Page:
Concept cars, what a disappointing bunch. All those grand ideas trumpeted at auto shows and then we end up with the Honda CR-V or some other common conveyance made lukewarm by meetings and focus groups. Not the Audi TT Coupe, though.
Either by luck, determination, or a bit of both, what began as an intriguing design study translated into a road-going model with little compromise, essentially a mild re-drawing of the roof line. And it might even be argued that the production version looks better for it. The idea was to create a desirable car that would still be affordable for many people. The eye of the beholder notwithstanding, the Audi TT has generally been desirable and used versions are becoming more affordable all the time.
As the Audi TT moves into its third generation, the first (code-named 8N) still has a purity of design, an integrity where subsequent face-lifts would only stray from the original point and lessen the impact. This aesthetic angle is one of the many pleasures of Audi TT ownership. Never underestimate the thrill that always happens when walking up to the door while taking in its shapes and proportions, clicking the car open, and stepping inside. It's a thrill that continues in the cabin, because the interior received just as much styling skill and attention to detail as that striking exterior. The design team included J Mays, Freeman Thomas, and Peter Schreyer, all of whom have become leading figures in their discipline.
Just a couple of ergonomic downsides. The roof's leading edge is low, so overhead traffic lights are hard to see and a cricking of the neck may be involved. And consider this compact coupe a two-seater despite those little seats in the back. Only those really small or with a crush on their chiropractor would even attempt to squeeze themselves in.
Although the first-generation Audi TT will always be held up as an example of great car styling, its underpinnings are the same as the MkIV Golf (platform PQ34). This helped with affordability, but didn't necessarily make it the driving machine of anyone's dreams. Still, the 225 version with all-wheel drive makes decent progress (zero to 60 mph in 6.1 seconds) with reassuring grip. Early European models had issues with high-speed stability, but these were recalled and re-engineered, including the addition of a rear wing, suspension tweaks, and ESP. Those changes became part of the production process.
The engine is another staple of the VW Group: a 1.8L turbo four. By now, this unit has been tried, tested, tuned, and thrashed. It's a well-known quantity that can handle high miles as long as it gets the proper maintenance. More on that in a moment. It's also a prime candidate for an ECU re-flash or an upgraded turbo system.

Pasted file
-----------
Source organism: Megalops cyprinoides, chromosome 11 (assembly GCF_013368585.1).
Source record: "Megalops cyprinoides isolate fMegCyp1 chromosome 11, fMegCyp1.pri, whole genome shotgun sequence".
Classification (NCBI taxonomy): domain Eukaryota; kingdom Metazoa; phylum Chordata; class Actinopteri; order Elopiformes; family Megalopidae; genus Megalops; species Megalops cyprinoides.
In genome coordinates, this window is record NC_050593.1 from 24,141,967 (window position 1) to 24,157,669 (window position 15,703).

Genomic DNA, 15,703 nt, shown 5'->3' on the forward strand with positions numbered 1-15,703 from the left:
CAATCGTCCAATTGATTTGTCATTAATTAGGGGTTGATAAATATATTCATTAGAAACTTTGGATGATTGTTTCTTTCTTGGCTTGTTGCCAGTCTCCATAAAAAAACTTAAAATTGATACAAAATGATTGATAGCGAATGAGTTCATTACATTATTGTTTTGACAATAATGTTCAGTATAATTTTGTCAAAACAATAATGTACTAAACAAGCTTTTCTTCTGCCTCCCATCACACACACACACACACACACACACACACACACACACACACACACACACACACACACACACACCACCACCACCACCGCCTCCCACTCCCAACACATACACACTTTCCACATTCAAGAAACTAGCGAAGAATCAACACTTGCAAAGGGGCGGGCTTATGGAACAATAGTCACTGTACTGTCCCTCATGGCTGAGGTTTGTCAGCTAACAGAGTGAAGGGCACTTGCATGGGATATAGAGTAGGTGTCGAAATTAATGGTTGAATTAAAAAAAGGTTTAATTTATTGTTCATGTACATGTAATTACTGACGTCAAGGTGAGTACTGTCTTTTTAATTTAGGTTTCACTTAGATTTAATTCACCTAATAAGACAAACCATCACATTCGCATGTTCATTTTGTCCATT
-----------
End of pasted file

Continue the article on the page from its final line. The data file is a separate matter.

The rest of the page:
From the factory, this 20-valve engine powered the 180 and 225 versions. Those numbers are based on the metric PS rating (pferdestarke), which translates to 178 and 222 hp. Torque is 173 and 207 lb-ft, respectively. The lower-power version is easy to distinguish from the outside: It only has one exhaust pipe as opposed to the two in the 225, which also has a larger K04 turbo and a second intercooler. The base 180 is a front-drive model, with all-wheel drive as an option. Drivers shift their own gears: five in the 180, six in the 225.
A V-6 version was introduced for 2004. It makes 247 hp and 236 lb-ft of torque from 3.2 liters of naturally aspirated displacement. It came coupled to the then-new DSG dual-clutch transmission. It's fast as heck, has a stiffer suspension, and all-wheel drive is standard.
Let's get back to maintenance. There was a class action suit claiming that the timing belts in the 1.8L engines of several '99 to '03 Audi and VW models failed prematurely. A settlement was reached, but be especially wary of this aspect.
Audi TT timing belts should be replaced at least every five years, maybe every three years or 60,000 miles, just to be on the safe side. It's a good idea with a new purchase whose service history might have grown sketchy to budget for a belt change along with a tensioner. While it's in the shop, replace the factory water pump with a stronger aftermarket alternative.
Tired front suspensions will make noises going over bumps and the TT is not light, so pay attention to the braking system as well. Check the alloy wheels for scuffs, probably good ammunition for price haggling right there. The TT is low, so look underneath in case it's been scraped against those curb stops in parking spaces. A low level also means further for the driver to fall into the seat, so inspect the left bolster for wear.
The instrument panel was the subject of more legal action, focusing on Audi TT models built between 2000 and 2005. Examples up for sale could well be working with less than its full complement of pixels. Specialist companies offer a complete rebuild for around $350, not including the cost of removing and refitting the instrument cluster, plus shipping.
A '00 180 with front-wheel drive is valued at $2,900, but good luck finding one in the classifieds for that little. Buying a V-6 version requires something in the region of $12,000. Occupying a sweet middle ground between those two, a '03 225 with all-wheel drive is booked at $6,460. Out in the real world, spending around $10,000 will buy a decent example. With plenty of parts available and prices remaining sane, now is a great time to acquire what is destined to become a classic.